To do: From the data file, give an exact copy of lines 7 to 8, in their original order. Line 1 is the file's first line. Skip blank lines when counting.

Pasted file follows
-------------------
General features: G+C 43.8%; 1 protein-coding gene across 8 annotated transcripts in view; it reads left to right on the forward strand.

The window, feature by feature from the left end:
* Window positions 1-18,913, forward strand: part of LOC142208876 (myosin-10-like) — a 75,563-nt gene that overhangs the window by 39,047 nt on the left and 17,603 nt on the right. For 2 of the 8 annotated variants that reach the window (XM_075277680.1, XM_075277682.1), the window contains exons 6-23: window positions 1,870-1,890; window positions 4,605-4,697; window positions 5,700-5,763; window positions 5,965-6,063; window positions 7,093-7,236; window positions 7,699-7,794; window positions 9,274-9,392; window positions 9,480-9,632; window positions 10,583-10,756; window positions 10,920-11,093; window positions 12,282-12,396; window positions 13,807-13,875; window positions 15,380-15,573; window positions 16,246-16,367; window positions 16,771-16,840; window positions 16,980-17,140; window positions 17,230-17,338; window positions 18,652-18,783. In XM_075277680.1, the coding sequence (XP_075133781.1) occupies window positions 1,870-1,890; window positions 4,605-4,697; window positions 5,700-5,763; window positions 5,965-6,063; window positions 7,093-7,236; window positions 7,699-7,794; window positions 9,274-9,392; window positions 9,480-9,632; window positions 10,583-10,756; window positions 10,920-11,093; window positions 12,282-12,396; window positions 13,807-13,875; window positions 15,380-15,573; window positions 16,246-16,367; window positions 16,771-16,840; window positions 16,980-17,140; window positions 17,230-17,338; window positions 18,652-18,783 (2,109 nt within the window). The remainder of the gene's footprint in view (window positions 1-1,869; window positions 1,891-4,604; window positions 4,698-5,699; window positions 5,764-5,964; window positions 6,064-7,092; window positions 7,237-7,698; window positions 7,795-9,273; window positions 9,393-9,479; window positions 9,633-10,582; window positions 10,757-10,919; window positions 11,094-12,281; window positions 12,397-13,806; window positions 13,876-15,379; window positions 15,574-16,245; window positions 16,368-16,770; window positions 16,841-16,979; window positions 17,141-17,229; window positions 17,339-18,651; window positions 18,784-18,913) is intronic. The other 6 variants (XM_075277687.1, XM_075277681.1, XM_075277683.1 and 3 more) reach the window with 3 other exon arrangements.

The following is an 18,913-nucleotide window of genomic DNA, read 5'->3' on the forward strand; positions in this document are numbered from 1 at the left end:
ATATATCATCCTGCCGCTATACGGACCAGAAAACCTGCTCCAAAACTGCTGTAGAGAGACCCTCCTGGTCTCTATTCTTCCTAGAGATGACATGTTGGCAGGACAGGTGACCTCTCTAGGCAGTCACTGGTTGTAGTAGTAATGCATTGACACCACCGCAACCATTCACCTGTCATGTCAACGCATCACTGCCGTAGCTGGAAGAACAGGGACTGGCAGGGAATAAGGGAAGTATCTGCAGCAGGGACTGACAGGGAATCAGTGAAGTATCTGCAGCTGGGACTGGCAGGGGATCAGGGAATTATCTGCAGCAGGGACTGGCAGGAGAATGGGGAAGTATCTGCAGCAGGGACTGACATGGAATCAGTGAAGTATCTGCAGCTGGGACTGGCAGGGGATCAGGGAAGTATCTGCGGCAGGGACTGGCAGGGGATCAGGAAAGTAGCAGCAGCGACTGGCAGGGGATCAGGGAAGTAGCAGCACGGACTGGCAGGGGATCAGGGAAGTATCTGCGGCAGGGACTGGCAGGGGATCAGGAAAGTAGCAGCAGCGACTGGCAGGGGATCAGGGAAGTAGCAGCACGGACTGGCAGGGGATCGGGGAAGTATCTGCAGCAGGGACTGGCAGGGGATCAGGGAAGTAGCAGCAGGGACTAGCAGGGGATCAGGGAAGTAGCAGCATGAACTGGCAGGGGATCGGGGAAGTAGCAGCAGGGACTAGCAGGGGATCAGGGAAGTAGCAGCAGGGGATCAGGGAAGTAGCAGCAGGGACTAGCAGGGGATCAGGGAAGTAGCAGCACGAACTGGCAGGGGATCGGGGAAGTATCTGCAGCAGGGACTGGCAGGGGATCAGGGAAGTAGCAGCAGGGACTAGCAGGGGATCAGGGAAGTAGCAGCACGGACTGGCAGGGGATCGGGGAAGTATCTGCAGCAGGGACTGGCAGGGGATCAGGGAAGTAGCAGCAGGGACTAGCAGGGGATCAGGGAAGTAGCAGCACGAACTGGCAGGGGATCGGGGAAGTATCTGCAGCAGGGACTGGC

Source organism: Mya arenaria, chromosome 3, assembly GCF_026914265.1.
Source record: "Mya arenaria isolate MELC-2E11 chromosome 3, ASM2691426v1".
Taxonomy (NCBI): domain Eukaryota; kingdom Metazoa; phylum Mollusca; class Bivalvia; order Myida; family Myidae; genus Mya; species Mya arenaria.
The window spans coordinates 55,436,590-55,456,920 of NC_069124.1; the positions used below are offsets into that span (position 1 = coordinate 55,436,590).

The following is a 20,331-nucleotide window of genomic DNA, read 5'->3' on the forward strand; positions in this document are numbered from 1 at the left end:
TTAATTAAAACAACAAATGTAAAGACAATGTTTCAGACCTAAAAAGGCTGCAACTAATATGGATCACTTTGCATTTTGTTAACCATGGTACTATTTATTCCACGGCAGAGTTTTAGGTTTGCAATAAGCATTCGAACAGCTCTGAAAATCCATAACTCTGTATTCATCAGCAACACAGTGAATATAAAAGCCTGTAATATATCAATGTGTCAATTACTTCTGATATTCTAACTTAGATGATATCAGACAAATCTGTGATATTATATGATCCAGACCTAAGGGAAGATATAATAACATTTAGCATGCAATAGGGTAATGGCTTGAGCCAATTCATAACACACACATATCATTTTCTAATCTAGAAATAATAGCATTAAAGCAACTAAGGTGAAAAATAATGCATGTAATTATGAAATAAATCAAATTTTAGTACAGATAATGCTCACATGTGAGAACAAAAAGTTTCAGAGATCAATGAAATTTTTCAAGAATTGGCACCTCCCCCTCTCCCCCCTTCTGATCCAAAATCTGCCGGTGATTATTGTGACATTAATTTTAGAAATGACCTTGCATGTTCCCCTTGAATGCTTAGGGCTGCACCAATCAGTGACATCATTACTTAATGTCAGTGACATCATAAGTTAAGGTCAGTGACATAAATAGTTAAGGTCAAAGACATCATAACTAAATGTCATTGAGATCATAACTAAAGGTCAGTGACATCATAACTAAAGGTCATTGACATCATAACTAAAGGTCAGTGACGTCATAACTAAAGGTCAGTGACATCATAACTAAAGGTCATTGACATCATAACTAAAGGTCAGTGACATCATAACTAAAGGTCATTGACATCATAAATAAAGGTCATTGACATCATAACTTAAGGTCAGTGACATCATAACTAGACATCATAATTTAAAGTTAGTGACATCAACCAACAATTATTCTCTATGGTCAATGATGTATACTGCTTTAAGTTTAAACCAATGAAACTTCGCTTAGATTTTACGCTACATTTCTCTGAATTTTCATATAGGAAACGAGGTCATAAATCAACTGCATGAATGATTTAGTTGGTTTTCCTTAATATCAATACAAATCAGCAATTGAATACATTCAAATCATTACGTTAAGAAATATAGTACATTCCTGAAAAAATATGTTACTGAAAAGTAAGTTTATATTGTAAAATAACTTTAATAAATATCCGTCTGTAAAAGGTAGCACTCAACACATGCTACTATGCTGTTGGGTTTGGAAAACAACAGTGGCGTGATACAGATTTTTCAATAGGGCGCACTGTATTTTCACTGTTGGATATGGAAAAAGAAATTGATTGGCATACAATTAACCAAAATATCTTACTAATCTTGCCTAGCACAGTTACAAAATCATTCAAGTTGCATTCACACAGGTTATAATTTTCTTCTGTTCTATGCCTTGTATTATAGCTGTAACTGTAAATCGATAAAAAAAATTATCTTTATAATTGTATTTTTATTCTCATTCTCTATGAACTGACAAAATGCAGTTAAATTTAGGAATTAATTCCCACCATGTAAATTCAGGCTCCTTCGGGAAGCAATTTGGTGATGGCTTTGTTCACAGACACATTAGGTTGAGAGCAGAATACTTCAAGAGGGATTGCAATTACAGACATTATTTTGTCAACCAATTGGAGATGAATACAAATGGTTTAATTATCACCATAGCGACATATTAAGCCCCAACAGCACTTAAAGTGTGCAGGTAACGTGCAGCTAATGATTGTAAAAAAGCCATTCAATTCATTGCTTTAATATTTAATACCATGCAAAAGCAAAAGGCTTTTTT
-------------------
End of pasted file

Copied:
Source record: "Mya arenaria isolate MELC-2E11 chromosome 3, ASM2691426v1".
Taxonomy (NCBI): domain Eukaryota; kingdom Metazoa; phylum Mollusca; class Bivalvia; order Myida; family Myidae; genus Mya; species Mya arenaria.